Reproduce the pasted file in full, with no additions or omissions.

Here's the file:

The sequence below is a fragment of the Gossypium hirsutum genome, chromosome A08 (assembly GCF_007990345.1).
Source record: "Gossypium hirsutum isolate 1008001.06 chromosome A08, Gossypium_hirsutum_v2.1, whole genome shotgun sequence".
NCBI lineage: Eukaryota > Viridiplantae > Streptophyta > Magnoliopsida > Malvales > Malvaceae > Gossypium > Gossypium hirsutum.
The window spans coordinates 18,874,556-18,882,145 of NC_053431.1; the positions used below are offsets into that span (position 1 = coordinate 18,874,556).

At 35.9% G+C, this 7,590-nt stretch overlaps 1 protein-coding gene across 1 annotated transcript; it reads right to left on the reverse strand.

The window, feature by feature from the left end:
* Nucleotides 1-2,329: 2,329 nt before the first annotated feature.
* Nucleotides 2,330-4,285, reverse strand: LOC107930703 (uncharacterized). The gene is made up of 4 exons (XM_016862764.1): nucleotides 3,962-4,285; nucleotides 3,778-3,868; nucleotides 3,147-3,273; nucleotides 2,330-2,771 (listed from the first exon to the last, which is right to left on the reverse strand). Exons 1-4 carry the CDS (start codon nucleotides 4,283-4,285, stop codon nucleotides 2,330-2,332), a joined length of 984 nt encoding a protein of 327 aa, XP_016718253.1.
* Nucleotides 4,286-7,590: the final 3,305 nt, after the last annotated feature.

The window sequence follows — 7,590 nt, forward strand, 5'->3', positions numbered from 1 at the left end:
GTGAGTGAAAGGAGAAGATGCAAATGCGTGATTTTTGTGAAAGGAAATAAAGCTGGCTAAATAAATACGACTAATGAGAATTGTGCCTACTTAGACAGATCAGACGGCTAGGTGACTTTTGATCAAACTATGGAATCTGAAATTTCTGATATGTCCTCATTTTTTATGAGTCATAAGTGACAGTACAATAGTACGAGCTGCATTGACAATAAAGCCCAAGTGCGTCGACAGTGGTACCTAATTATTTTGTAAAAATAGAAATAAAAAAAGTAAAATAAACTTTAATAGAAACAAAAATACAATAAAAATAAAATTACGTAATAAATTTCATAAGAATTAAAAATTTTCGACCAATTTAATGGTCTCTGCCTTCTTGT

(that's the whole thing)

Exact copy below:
The sequence below is a fragment of the Gossypium hirsutum genome, chromosome A08 (assembly GCF_007990345.1).
Source record: "Gossypium hirsutum isolate 1008001.06 chromosome A08, Gossypium_hirsutum_v2.1, whole genome shotgun sequence".
NCBI lineage: Eukaryota > Viridiplantae > Streptophyta > Magnoliopsida > Malvales > Malvaceae > Gossypium > Gossypium hirsutum.
The window spans coordinates 18,874,556-18,882,145 of NC_053431.1; the positions used below are offsets into that span (position 1 = coordinate 18,874,556).

At 35.9% G+C, this 7,590-nt stretch overlaps 1 protein-coding gene across 1 annotated transcript; it reads right to left on the reverse strand.

The window, feature by feature from the left end:
* Nucleotides 1-2,329: 2,329 nt before the first annotated feature.
* Nucleotides 2,330-4,285, reverse strand: LOC107930703 (uncharacterized). The gene is made up of 4 exons (XM_016862764.1): nucleotides 3,962-4,285; nucleotides 3,778-3,868; nucleotides 3,147-3,273; nucleotides 2,330-2,771 (listed from the first exon to the last, which is right to left on the reverse strand). Exons 1-4 carry the CDS (start codon nucleotides 4,283-4,285, stop codon nucleotides 2,330-2,332), a joined length of 984 nt encoding a protein of 327 aa, XP_016718253.1.
* Nucleotides 4,286-7,590: the final 3,305 nt, after the last annotated feature.

The window sequence follows — 7,590 nt, forward strand, 5'->3', positions numbered from 1 at the left end:
GTGAGTGAAAGGAGAAGATGCAAATGCGTGATTTTTGTGAAAGGAAATAAAGCTGGCTAAATAAATACGACTAATGAGAATTGTGCCTACTTAGACAGATCAGACGGCTAGGTGACTTTTGATCAAACTATGGAATCTGAAATTTCTGATATGTCCTCATTTTTTATGAGTCATAAGTGACAGTACAATAGTACGAGCTGCATTGACAATAAAGCCCAAGTGCGTCGACAGTGGTACCTAATTATTTTGTAAAAATAGAAATAAAAAAAGTAAAATAAACTTTAATAGAAACAAAAATACAATAAAAATAAAATTACGTAATAAATTTCATAAGAATTAAAAATTTTCGACCAATTTAATGGTCTCTGCCTTCTTGT